However, these immediate variables exist within a larger context that enables for immediate causes to remain long enough to launch coups. Unimpressive democratic circumstances in countries, as well as the consistency of foreign influence in African countries, make recent attempted and successful military takeovers of government unsurprising.

Examining democracy and governance from within Despite modest democratic advances, a more fair description of West African democracy is that it is superficial. Elections are held on a regular basis, but they lack important democratic components such as informed and active participation, respect for the rule of law, judicial independence, and civil liberties.

According to a survey of voting intentions in 16 African countries, voters supported specific parties not because they liked the policies of the parties, but because they are fearful of being “punished” by elected authorities after the election.

Another study discovered that political authority is increasingly being inherited rather than democratically challenged. And individuals are appointed who report to powerful political overlords. There are only a handful of examples of newly formed liberal democratic governments.

In just over a decade, several incumbent presidents throughout the continent have interfered with constitutional terms in order to stay in power longer. Many others have tried, but have failed. Foreign influence and strategic competition increase the likelihood of coups. During the first four decades of independence, coups clashed with Cold War politics as the Soviet Union (now Russia) and the United States fought over the continent.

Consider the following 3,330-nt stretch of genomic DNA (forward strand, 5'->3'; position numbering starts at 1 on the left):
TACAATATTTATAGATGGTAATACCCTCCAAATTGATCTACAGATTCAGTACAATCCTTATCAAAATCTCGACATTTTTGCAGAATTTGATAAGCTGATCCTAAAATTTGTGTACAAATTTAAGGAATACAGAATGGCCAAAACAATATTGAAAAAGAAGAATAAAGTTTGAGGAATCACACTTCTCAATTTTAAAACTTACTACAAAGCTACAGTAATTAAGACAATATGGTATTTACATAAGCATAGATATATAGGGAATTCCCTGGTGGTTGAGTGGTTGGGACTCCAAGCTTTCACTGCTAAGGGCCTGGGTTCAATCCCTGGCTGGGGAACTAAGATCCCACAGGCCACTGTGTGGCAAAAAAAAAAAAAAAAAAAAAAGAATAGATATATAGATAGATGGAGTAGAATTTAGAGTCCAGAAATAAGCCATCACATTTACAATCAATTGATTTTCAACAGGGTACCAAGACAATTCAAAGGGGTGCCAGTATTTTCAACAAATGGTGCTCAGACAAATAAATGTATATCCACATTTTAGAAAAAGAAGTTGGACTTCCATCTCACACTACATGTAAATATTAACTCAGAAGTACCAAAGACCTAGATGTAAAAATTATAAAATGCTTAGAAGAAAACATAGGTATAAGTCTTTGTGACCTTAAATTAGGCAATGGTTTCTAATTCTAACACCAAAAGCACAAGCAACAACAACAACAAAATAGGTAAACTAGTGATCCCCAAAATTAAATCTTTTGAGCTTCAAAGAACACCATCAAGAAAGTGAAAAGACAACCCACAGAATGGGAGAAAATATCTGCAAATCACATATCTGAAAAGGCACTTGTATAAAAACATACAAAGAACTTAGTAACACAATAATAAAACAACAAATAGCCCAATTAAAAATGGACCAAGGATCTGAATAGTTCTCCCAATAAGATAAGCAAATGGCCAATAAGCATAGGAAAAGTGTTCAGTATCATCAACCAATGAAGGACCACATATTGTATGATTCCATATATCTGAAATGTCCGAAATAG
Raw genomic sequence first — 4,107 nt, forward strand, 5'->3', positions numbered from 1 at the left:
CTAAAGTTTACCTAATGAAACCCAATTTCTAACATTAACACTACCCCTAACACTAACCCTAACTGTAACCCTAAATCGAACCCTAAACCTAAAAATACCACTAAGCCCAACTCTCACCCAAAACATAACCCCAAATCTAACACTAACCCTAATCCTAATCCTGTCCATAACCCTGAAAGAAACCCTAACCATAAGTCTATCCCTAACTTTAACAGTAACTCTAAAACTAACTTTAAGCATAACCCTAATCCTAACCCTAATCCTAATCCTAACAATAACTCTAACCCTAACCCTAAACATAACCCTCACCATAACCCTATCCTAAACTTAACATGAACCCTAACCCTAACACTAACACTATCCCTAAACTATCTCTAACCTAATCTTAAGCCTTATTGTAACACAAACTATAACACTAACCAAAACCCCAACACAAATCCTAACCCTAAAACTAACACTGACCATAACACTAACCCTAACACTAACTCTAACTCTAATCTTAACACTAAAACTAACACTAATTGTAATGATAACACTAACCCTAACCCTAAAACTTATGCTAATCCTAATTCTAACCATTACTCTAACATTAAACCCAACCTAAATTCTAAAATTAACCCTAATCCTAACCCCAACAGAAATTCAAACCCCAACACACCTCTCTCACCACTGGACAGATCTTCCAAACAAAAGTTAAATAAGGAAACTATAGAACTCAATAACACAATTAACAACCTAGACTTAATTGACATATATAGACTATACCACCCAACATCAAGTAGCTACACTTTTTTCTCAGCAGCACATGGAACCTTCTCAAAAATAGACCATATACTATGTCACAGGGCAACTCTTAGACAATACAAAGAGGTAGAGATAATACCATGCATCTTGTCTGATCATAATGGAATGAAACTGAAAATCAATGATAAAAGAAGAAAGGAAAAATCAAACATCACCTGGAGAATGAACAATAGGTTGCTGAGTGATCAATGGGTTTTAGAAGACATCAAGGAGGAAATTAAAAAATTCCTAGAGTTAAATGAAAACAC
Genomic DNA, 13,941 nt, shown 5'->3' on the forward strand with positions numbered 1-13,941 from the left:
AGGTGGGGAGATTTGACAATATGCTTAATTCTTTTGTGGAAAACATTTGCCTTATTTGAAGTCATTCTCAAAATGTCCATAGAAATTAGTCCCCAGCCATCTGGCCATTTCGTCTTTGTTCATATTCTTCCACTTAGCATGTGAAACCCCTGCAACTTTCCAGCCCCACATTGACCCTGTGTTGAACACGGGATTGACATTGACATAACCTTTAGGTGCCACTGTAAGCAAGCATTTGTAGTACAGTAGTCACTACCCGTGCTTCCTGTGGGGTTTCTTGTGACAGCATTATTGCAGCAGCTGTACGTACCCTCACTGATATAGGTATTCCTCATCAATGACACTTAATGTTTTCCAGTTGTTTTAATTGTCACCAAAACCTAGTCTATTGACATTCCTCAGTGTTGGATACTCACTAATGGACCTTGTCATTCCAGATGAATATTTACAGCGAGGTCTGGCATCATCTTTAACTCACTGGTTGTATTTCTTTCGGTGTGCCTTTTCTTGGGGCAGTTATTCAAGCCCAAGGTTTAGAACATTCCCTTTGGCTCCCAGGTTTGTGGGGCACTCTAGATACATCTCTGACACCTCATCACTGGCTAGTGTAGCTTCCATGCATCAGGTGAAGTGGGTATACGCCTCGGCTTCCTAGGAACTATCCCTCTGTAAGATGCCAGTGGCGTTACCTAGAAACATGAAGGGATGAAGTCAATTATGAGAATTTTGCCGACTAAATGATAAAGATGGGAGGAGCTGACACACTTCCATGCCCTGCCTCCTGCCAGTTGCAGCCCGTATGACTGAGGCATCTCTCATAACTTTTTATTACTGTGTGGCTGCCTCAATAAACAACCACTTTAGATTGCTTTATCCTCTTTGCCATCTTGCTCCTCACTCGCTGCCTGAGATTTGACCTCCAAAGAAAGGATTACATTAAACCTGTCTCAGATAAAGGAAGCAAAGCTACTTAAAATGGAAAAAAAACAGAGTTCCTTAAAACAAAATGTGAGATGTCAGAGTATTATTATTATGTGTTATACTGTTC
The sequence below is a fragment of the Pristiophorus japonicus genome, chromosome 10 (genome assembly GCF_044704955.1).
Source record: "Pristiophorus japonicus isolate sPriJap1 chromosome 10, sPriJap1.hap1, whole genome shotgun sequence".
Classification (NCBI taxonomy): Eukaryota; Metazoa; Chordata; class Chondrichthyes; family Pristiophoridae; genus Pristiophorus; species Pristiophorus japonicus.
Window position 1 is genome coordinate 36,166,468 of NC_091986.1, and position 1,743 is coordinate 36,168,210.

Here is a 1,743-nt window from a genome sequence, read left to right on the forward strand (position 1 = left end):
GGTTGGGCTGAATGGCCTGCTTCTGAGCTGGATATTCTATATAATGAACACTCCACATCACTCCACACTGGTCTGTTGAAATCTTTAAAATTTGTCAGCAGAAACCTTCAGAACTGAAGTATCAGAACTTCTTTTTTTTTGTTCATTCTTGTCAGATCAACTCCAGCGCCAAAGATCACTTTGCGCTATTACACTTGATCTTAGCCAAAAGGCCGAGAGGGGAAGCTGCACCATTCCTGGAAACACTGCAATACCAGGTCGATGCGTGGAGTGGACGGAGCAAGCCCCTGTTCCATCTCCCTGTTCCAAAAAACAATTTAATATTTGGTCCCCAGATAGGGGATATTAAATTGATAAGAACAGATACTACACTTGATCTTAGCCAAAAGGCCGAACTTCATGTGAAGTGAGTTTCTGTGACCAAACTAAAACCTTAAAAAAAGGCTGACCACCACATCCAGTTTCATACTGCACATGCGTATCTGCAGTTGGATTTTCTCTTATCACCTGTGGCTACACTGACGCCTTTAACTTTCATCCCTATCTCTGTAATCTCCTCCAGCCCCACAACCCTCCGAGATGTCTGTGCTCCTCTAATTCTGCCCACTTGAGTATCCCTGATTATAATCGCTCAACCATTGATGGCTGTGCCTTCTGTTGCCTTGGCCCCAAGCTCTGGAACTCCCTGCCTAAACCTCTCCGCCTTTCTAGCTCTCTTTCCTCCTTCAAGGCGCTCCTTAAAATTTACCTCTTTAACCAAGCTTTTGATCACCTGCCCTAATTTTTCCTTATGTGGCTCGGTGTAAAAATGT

Recent coups in West Africa, like others in the post-independence era, bear foreign imprints. For example, Russia is mentioned in the coups in Mali in 2021 and 2020, as well as the most recent one in Burkina Faso. Assimi Gota, the leader of both Mali coups, is also said to have received US training and support. Because of its colonial ties to West Africa, France’s impact on sub-regional political events is nearly unavoidable.

Paris, for example, supported Mahamat Déby’s covert coup in Chad. China, like Russia, helped Russia in stopping France, who had the support of the US and the EU, from obtaining UN Security Council approval for economic and border sanctions on Mali. Indeed, although China condemned the putsch in Guinea, it remained silent on Mali’s.

Thus, in the twenty-first century, foreign countries’ drive for geopolitical influence and benefit in Africa has led to coups across the continent. Local politics and authoritarianism are tolerated as long as their strategic advantage is served.

Dynamic conditions exist for coups to occur. To prevent future coups and respond to present ones, a drastic shift in strategy is required. Countries must address governance gaps in the form of non-fulfillment of citizenship entitlements, socioeconomic discontent, and increased insecurity with the assistance of regional and global partners.

Democratization in Africa necessitates a reorientation to local realities. Finally, a more long-term reaction to coups would be to eliminate the negative socioeconomic and political conditions in national and international politics that allow immediate sources of political instability to lie behind a democratic façade.

Please visit our website unitedfact.com.

Comments are closed.